The DNA was extracted from the cells contained in the blood and buccal swab samples collected during the Sampling phase. The extraction was performed by using different solutions which provoke the swelling and bursting of cells with the consequent release of genetic material. The extracted total DNA was made ‚Äč‚Äčavailable for the genetic analysis of mitochondrial DNA, Y-chromosome and autosomal markers.¬†
Mitochondrial DNA analysis
The analysis of the mitochondrial DNA focused on the study of the sequence of an entire fragment (around 650 base pairs) of the hypervariable region, so called due to its high mutation rate. Moreover, 17 loci (SNPs or Single Nucleotide polymorphisms) of the more stable coding region of the mtDNA (with a lower mutation rate) were analyzed.¬†
From the total DNA that had been previously extracted , a fragment of the mtDNA was amplified to a million copies through the Polymerase Chain Reaction (PCR) technique. The sequences of the nucleotides (A= adenine, T= thymine, C=cytosine and G=guanine ) for the 650 base pairs considered in the project were obtained by DNA sequencing techniques .
An example of an mtDNA sequence from a donor is reported below. Each peak corresponds to a nucleotide base which is colored differently according to whether it indicates an A, a G, or a C and T.
Each sequence was compared to another sequence that is used by all scientists as a reference for human mtDNA (Anderson sequence), in order to detect possible genetic mutations.¬†For example, if in one specific position of the mtDNA of the sequence reference, there is a G present while in the mtDNA of the sample analyzed, there¬† is a T present in the same position, this means that in that specific position, a mutation has occurred in the sample (see figure below).
Through the comparison of these differences among individuals belonging to the same or different populations, it was possible to establish their genetic variation and relationships by using appropriate statistical analysis.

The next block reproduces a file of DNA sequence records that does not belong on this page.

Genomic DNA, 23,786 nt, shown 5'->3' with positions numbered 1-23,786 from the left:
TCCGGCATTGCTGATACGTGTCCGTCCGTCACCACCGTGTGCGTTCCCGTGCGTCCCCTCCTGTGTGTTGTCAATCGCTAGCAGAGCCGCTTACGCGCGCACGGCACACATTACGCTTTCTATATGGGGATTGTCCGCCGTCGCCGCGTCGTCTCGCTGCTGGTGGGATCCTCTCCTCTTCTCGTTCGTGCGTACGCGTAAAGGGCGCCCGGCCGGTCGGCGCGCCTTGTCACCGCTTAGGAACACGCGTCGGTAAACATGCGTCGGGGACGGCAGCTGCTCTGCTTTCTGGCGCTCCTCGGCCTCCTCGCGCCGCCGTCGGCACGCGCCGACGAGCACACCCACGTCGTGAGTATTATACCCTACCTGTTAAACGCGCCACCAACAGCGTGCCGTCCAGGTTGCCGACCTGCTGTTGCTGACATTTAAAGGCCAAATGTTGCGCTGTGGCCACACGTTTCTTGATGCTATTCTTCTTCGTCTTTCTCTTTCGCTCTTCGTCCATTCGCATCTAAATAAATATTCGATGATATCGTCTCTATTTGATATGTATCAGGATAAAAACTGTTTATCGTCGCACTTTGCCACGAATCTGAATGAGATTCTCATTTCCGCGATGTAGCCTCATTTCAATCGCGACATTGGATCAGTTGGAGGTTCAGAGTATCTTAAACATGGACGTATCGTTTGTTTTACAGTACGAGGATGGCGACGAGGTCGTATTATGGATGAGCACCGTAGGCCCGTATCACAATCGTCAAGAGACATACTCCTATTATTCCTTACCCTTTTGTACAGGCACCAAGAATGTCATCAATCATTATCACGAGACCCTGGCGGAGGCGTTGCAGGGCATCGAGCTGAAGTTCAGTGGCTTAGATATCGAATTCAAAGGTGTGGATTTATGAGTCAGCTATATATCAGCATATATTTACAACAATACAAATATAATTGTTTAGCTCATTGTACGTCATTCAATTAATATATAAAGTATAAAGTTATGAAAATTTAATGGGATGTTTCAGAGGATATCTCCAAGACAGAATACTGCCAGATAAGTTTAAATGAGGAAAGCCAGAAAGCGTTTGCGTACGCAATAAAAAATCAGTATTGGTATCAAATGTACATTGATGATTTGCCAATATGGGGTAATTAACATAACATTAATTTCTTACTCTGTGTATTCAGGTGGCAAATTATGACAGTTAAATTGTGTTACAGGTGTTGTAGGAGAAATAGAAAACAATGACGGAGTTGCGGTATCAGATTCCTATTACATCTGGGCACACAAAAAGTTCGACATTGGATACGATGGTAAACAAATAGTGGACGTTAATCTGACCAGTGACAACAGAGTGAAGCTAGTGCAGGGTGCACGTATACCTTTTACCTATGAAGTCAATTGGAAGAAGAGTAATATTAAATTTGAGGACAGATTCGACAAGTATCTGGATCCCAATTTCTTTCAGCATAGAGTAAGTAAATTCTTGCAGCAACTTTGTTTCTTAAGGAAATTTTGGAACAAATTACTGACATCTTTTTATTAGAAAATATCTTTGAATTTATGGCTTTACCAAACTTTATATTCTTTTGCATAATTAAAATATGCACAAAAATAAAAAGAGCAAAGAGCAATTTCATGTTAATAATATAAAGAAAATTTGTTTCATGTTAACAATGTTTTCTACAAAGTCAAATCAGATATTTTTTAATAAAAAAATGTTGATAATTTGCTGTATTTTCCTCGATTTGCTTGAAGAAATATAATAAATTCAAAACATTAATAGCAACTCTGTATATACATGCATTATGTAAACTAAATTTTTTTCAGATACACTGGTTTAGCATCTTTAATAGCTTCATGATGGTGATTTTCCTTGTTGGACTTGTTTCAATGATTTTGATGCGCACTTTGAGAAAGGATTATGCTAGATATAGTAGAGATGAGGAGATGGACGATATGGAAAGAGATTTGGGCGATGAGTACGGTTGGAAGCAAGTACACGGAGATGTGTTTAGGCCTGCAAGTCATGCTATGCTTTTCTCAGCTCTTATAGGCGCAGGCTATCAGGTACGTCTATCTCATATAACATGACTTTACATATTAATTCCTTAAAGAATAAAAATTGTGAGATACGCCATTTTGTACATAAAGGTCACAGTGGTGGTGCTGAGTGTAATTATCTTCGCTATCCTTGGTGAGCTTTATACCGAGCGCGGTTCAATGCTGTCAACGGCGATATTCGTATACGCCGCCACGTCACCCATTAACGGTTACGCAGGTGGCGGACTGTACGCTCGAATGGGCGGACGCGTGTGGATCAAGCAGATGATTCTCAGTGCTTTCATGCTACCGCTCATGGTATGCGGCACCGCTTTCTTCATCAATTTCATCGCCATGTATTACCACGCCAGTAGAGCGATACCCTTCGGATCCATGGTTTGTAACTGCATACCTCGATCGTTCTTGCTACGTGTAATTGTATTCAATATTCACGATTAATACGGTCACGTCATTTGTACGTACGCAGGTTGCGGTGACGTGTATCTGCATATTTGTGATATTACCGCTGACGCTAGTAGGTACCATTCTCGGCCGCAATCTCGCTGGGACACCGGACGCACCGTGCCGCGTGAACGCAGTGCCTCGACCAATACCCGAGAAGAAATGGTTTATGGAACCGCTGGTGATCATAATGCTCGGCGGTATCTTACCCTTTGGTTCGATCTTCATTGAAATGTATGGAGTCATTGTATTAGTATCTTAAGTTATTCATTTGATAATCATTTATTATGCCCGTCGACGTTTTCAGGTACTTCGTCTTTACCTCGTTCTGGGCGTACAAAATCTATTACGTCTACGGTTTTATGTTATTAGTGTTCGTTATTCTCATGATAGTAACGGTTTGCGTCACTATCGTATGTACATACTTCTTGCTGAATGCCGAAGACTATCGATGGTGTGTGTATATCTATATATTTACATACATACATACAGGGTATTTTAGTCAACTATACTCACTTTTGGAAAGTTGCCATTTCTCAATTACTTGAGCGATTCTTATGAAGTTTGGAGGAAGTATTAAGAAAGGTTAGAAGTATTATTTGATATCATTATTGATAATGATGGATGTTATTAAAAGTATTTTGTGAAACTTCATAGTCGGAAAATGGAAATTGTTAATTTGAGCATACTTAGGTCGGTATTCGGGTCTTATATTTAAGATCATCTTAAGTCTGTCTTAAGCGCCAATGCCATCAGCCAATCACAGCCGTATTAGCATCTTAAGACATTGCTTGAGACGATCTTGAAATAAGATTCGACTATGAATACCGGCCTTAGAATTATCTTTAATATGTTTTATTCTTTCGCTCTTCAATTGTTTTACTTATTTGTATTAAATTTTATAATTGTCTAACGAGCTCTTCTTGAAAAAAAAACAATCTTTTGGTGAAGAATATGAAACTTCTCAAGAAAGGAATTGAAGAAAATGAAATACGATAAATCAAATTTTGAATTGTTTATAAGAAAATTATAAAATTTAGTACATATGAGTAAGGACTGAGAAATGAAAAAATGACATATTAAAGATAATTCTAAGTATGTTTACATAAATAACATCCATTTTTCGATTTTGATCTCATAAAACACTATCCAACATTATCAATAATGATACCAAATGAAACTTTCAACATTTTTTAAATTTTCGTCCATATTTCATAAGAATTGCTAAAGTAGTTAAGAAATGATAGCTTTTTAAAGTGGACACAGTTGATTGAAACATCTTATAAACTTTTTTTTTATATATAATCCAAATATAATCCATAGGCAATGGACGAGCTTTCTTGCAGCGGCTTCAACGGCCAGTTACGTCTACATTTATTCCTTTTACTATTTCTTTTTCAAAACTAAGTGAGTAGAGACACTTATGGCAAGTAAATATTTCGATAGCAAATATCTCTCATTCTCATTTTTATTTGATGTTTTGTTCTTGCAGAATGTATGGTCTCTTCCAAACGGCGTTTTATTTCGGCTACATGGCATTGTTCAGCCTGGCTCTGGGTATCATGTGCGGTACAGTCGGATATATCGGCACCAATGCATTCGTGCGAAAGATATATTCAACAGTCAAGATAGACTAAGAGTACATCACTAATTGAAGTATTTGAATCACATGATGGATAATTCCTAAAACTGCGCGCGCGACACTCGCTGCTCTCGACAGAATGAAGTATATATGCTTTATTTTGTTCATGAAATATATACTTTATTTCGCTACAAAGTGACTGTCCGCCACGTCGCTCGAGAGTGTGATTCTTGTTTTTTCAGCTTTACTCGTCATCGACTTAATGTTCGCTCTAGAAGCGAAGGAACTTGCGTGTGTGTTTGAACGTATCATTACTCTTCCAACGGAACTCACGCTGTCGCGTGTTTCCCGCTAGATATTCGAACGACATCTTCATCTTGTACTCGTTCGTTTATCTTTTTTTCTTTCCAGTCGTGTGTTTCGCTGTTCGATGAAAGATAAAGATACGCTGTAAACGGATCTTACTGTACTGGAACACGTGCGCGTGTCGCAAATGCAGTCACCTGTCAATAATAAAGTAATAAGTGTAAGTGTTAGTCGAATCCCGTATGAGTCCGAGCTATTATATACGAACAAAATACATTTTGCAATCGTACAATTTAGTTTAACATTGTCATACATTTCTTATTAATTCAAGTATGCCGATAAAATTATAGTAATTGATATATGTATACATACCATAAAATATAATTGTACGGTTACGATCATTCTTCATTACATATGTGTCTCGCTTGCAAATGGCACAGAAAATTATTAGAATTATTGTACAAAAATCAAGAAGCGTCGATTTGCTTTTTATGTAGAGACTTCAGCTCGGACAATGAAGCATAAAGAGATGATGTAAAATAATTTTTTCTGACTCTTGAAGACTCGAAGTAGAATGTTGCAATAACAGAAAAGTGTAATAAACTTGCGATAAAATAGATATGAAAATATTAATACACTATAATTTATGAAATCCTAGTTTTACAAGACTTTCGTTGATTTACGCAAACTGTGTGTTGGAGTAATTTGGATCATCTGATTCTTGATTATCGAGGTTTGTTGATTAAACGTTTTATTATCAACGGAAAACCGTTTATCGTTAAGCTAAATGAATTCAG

The analysis of the Y-chromosome involved the¬†¬† study of seventeen genetic markers called microsatellites (STRs or short tandem repeats). These markers are short DNA repeat sequences (consisting of 1 to 5 base pairs) which are repeated in tandem. For example, the¬† ATTCGATTCGATTCGATTCG ¬†sequence¬† is a tandem repeat of the base motif ATTCG that repeats itself four times (tetra nucleotide microsatellite).¬†The analysis was performed by using commercially available kits that allow the simultaneous analysis of the 17 STRs in each individual.¬†
The genetic variability among individuals from differing or the same population consists in the presence of¬† different numbers of repeats for a given microsatellite.¬† For example, individual number 3 has¬† 11 repeats for the STR-A microsatellite, while samples 1 and 2 have 12 repeats. The same applies for the STR-B microsatellite for which sample 3 has 14 repeats compared to the 15 which were observed in the other two samples, and so on.
Anderson et al., 1981. Nature 290:457-465.